Archive for life

Wearing Another’s Mask

Posted in true self, Uncategorized with tags , , , , , on August 14, 2018 by thecrossingchicago

Everything was perfect – theoretically anyway.  I had finished an MBA and a Masters in Geriatrics and the world was my oyster.  I had a consulting business, a care management business and was working in sales while I continued to grow my companies.  But I hated it.  I just absolutely could not stand going out and trying to sell machinery that I could not possibly care less about.  Because of my lack of interest I completely sucked at selling.  I didn’t have the drive to market my own businesses and was utterly miserable.  So, I went to seminary.

This is not to say that seminary is for everyone.  Ministry happens to be my vocation and passion, so it works for me.  If it wasn’t, I would merely be continuing to feed into my False Self – the ego that led me to go to law school and business school in Japan.  If I was a lawyer or a businessperson, surely people would approve of me and I would have the status that I needed.  Of course this all only served to feed the fears of inadequacy that I was trying to quell in the first place.  As the cognitive dissonance grew, so did my misery and the awareness that there was another “me” that was being ignored.

That self is the True Self.  Richard Rohr defines this self as “the mask that I wore before I was born.”

In his New Seeds of Contemplation, Thomas Merton warns for himself that if he puts on the mask of another and tries to be someone that he isn’t, then, “I shall spend eternity contradicting myself by being at once something and nothing, a life that wants to live and is dead, a death that wants to be dead and cannot quite achieve its own death because it still has to exist.”

When I was four, my dad put me up on the kitchen counter in our small apartment in Rochelle, IL and told me that he was moving out.  He said something along the lines of things weren’t working out with my mom and it wasn’t my nor my brother’s fault that he had to go.  He failed to convince me because I did think it was my fault.

A year later, he asked me if I wanted to go to preschool or stay with him at his girlfriend’s house where he was living.  I knew he would just sleep all day and get upset if I woke him for anything because he worked third shift at the Delmonte can plant.  So, I decided to go to preschool.  That was the last time I would see him for 12 years.  He took his girlfriend’s luggage and left for Florida, Alaska, Arizona, and eventually back to his birthplace in Utah where I would meet up with him years later.  I often wonder how things would have went if I would have elected to stay with him.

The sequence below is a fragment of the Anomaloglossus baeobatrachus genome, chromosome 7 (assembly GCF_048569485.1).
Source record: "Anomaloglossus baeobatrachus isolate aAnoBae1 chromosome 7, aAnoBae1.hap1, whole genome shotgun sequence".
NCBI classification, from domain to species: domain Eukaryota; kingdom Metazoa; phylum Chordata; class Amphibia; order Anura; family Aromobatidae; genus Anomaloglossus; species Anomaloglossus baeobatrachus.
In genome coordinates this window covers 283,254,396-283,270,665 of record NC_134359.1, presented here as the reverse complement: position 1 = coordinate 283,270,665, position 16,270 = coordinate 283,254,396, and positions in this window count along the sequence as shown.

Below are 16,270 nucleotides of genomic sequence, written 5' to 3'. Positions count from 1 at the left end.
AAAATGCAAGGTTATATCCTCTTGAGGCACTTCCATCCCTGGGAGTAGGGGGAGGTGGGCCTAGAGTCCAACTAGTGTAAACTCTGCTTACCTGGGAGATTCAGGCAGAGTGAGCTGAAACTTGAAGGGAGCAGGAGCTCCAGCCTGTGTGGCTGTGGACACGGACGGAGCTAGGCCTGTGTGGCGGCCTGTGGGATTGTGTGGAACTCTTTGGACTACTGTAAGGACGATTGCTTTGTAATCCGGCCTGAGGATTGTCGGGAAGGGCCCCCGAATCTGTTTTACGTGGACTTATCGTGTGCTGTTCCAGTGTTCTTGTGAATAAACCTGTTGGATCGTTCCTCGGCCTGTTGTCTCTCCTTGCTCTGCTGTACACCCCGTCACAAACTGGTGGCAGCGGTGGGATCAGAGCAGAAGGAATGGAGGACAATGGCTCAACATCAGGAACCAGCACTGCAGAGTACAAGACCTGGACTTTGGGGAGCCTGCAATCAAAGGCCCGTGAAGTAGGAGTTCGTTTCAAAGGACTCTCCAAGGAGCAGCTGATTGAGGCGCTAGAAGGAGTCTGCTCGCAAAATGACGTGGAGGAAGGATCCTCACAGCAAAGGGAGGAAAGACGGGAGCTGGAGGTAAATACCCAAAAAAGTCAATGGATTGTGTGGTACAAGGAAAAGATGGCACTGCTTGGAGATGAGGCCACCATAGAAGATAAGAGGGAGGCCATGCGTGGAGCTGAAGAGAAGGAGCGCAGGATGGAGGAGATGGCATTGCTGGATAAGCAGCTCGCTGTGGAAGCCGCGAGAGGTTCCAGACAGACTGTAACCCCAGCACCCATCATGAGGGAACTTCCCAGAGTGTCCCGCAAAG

For much of the years to come, I would have a sense of inadequacy.  An impostor syndrome coupled with the perceived need to be good enough for those around me followed me wherever I went.  I had a recurring dream that I ran into my dad at a truck stop.  Pumping my gas, I saw him on the other side of the pump, usually with one of my half brothers.  I would tell him to wait there while I go in and pay for my gas, and invariably I would come back out to find him gone, again.  I’m not sure if the likeness of the dad in my dreams was accurate or not because by then I had probably forgotten his face.

I can’t fully blame the insecurities that would follow on my dad as I was responsible for dealing with my own issues.  I had to initiate the healing and for a long time, my failure to do so only resulted in me hurting others.  It’s true what they say: hurt people, hurt people.

I finally realized that I had created a False Self to protect me from my fears who usually just hurt myself and others.  Like Merton, I finally had an awakening, noticing that to be seen I would “wind experiences around myself and cover myself with pleasures and glory like bandages in order to make myself perceptible to myself.”

When these bandages finally come off, however, (and they always do), we see that there is no substance.  There is only a hollowness temporarily filled with things that never have and never will exist.  Merton says that these things are “all destined to be destroyed.  And when they are gone there will be nothing left of me but my own nakedness and emptiness and hollowness, to tell me that I am my own mistake.”

While our stories are our own, we rarely own them.  Instead, we see ourselves as the culmination of mistakes – our own and those of others.  We spend a life time trying to cover the hollowness with things that are no more real than the void we wish to hide.  Deep inside that void, however, is the real us, the True Self.

The Self that is us in God and God in us is the point at which we are all interconnected.  At this point, there is redemption, there is forgiveness, and there is at-one-ment.  Far beyond the sins of our fathers lies a reality that is more real than the stories we tell ourselves.  It’s a point in time, space, being, and all that is.  When we awaken to our True Self and decide to do the inner work required to find the real me and the real you, we not only find ourselves, but we find God.  As usual, Merton said it best: “At that moment the point of our contact with [God] opens out and we pass through the center of our own nothingness and enter into infinite reality, where we awaken as our true self.”

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What They Didn’t Tell You

Posted in Uncategorized with tags , , , , , , , , , on June 16, 2017 by thecrossingchicago

At the writer’s conference that I mentioned in my last post, we were challenged in one of the individual workshops with writing prompts.  Sometimes the prompts can be downright hokey, but I thought that most of those given at the conference were genuinely thought- and reflection-provoking.  The final prompt that was given to take back with us to our respective homes and writing desks was, “What they don’t tell you about.”  So, I will stick with the theme and see how it goes.

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They.  The pronoun that represents anyone and no one.  I guess “they” are grandparents, parents, the wise elders of society, talking heads, preachers, and gurus.  They tell you that you can get whatever you want as long as you work hard enough for it.  They tell you to never give up.  They tell you that if you get a college education that everything will go smoothly.  They even tell you that there will be some pain in life, but there is nothing that God gives us that we can’t handle. Yeah, they tell you a lot, but there’s plenty that they don’t tell you.